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One-On-One With Michelle Obama

The 44-year-old graduate of Princeton and Harvard Law School was born and raised on the south side of Chicago, where her late father worked as a water pump operator for the city. And her mother stayed home to raise her, as well as her older brother, Craig, who coaches basketball at Brown.

Michelle now travels two-to-four days a week, and is in leave from her job as a vice president of the University of Chicago Medical Center.

When she's on the road, her mother cares for her two daughters, 9-year-old Malia and 6-year-old Sasha.

Her husband says she's such an effective advocate that he calls her "the closer."

What follows is a transcript of part of Katie Couric's interview with Michelle Obama. Part II, which will focus on more personal side of Michelle Obama, will air Friday on the CBS Evening News with Katie Couric.

Couric: You've seen the crowds, the way they embrace your husband. Some commentators have used the word "messianic." Do you ever worry that the whole thing, the whole movement is a little over the top for some voters?

Obama: Barack and I talk about this all the time. We talked about it before the decision to run, because … when you're really trying to make serious change, you don't want people to get caught up in emotion because change isn't emotion. Because change isn't emotion. Its real work and organization and strategy - that's just the truth of it. I mean, you pull people in with inspiration, but then you have to roll up your sleeves and you've got to make sacrifices and you have got to have structure.

Couric: Your husband's experience has been repeatedly questioned. Some voters worry that with three years in the Senate he needs a little more experience under his belt before he's ready. What do you tell people who are worried about that?

Obama: I tell people that in our politics we measure by this very narrow definition. And a lot of times its years in Washington, or whether you've made a lot of money running a very large corporation. I mean, we just tend to weigh certain experiences more than others. But what I say is that the measure of leadership is the choices that people made over a lifetime, not when everybody's looking.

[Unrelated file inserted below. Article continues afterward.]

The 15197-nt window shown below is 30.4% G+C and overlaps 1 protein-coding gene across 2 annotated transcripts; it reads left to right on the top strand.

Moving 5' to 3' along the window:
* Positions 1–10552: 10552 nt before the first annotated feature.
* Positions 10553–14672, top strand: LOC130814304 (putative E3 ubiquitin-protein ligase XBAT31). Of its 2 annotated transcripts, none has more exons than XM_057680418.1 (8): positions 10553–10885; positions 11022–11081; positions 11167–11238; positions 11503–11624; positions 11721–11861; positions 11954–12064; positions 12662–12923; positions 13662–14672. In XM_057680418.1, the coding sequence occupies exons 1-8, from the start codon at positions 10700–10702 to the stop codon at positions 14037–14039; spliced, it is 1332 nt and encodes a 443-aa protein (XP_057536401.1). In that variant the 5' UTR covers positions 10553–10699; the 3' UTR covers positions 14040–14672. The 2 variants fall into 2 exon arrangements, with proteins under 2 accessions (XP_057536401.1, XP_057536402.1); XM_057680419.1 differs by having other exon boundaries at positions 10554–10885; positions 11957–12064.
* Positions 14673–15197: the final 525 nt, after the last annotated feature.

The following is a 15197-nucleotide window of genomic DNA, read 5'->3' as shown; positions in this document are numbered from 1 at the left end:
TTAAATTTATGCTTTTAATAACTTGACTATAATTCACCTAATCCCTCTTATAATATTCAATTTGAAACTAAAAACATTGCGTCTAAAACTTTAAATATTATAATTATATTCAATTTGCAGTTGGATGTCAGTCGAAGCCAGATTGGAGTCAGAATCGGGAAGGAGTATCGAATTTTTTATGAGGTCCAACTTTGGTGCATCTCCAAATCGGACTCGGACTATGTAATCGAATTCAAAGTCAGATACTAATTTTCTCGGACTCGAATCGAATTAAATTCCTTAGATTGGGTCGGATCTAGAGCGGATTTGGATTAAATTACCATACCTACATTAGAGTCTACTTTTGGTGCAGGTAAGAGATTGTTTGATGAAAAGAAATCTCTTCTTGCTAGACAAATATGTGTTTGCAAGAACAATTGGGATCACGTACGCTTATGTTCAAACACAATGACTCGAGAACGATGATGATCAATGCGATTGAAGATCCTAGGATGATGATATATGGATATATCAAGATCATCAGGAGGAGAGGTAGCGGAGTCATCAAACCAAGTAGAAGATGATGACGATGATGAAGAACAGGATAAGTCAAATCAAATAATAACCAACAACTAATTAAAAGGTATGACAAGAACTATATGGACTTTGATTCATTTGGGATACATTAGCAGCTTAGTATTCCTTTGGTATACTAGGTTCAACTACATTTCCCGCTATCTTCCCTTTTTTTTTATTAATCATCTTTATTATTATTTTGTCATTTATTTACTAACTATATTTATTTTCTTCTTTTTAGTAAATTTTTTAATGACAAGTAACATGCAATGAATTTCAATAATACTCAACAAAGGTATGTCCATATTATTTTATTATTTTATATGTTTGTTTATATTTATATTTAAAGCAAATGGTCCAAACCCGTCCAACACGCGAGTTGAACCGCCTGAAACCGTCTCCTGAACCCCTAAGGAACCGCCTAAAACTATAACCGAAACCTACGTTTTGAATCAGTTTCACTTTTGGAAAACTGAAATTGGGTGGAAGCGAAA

Couric: Like what?

Obama: Community organizing. Now, when was the last time we've had a president of the United States who spent years working on the streets in a major city, for years working with people who never had a voice and advocating for better streets, cleaner streets, safer communities? Somebody who has worked as a constitutional law scholar, [as a] civil rights attorney, for years. Barack has more legislative experience than Hillary Clinton does. Barack has spent eight years, in addition to his work as a U.S. senator, in the state legislature. Barack is highly experienced. It's not conventional experience that we're used to seeing, because most people have spent a whole lot of time in Washington.

Portions of Couric's interview also aired on Friday's Early Show. They involved the causes Michelle Obama would fight for as first lady and what she would say to those who feel her husband is so much younger than Hillary Clinton. See a transcript here.

Couric: If it ends up being a race against your husband and John McCain ... Sen. McCain will undoubtedly focus on ... your husband's lack of foreign-policy experience. How do you combat that?

Obama: One of the things Barack will say is that … we're right now in a war that should have never been authorized and never been waged. People like John McCain and people with a whole lot of years in Washington, who looked at a situation and read it wrong.

Couric: But what about September 11? Nobody wanted that to happen. And I think the country wants to be reassured that the person in the Oval Office will know how to respond.

Obama: You know, one of the things we can't do in this country is operate from a place of fear. How are we going to reestablish our footing in the world and change conversations globally so that we … move to a different place in how we deal with issues of terrorism?

That we're … instead of protecting ourselves against terrorists, that we're building diplomatic relationships and we're investing in education abroad so that we're making sure that kids are learning how to read as opposed to ... fight us.

We've spent eight years gearing ourselves up for a fight, and we haven't been educating our kids. We don't have universal health care. I think that's going to be the debate that Barack has: How are we going to direct our energy? Are we going to gear up for a fight or are we going to work to heal our nation?

Couric: This must be an extremely heady experience for both of you. And I know you have said he's always had a healthy ego. How do you keep it all in check?

Obama: You know, he's got a healthy ego because anybody who decides they're gonna be president of the United States has to think well of themselves.

But the truth is there is are a lot of bumps and bruises along this, you know, campaign trail. There are a lot of humbling experiences. I mean, as I said, Barack has spent most of this year being the person who has no chance of winning.

Couric: Do you ever look at your husband, and does he ever look at you, and do you say can you believe this?

Obama: Oh yeah. Yeah. It's probably once a week now. Yeah, absolutely. This is a trip.

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